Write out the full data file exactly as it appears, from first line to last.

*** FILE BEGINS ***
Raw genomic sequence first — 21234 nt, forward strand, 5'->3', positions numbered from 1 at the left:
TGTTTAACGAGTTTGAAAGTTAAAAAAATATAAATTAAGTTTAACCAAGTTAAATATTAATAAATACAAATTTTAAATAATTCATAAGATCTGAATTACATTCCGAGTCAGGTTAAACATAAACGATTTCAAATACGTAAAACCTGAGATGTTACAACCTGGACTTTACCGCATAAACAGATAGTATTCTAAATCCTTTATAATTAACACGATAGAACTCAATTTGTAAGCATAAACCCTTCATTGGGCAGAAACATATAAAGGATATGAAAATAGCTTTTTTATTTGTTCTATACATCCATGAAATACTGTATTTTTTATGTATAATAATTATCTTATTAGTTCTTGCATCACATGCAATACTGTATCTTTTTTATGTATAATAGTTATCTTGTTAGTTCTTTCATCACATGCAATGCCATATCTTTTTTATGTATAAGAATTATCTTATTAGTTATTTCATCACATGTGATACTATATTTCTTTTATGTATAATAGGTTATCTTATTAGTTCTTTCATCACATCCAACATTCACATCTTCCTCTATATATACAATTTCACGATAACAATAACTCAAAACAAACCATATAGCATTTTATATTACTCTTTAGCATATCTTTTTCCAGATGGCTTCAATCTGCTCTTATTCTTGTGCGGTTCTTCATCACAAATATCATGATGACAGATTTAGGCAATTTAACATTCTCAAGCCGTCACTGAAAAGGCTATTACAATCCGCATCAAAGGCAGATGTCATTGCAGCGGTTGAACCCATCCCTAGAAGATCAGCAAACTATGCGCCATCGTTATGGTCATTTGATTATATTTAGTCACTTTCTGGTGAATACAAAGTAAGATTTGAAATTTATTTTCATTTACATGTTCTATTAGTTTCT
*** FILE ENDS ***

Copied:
Raw genomic sequence first — 21234 nt, forward strand, 5'->3', positions numbered from 1 at the left:
TGTTTAACGAGTTTGAAAGTTAAAAAAATATAAATTAAGTTTAACCAAGTTAAATATTAATAAATACAAATTTTAAATAATTCATAAGATCTGAATTACATTCCGAGTCAGGTTAAACATAAACGATTTCAAATACGTAAAACCTGAGATGTTACAACCTGGACTTTACCGCATAAACAGATAGTATTCTAAATCCTTTATAATTAACACGATAGAACTCAATTTGTAAGCATAAACCCTTCATTGGGCAGAAACATATAAAGGATATGAAAATAGCTTTTTTATTTGTTCTATACATCCATGAAATACTGTATTTTTTATGTATAATAATTATCTTATTAGTTCTTGCATCACATGCAATACTGTATCTTTTTTATGTATAATAGTTATCTTGTTAGTTCTTTCATCACATGCAATGCCATATCTTTTTTATGTATAAGAATTATCTTATTAGTTATTTCATCACATGTGATACTATATTTCTTTTATGTATAATAGGTTATCTTATTAGTTCTTTCATCACATCCAACATTCACATCTTCCTCTATATATACAATTTCACGATAACAATAACTCAAAACAAACCATATAGCATTTTATATTACTCTTTAGCATATCTTTTTCCAGATGGCTTCAATCTGCTCTTATTCTTGTGCGGTTCTTCATCACAAATATCATGATGACAGATTTAGGCAATTTAACATTCTCAAGCCGTCACTGAAAAGGCTATTACAATCCGCATCAAAGGCAGATGTCATTGCAGCGGTTGAACCCATCCCTAGAAGATCAGCAAACTATGCGCCATCGTTATGGTCATTTGATTATATTTAGTCACTTTCTGGTGAATACAAAGTAAGATTTGAAATTTATTTTCATTTACATGTTCTATTAGTTTCT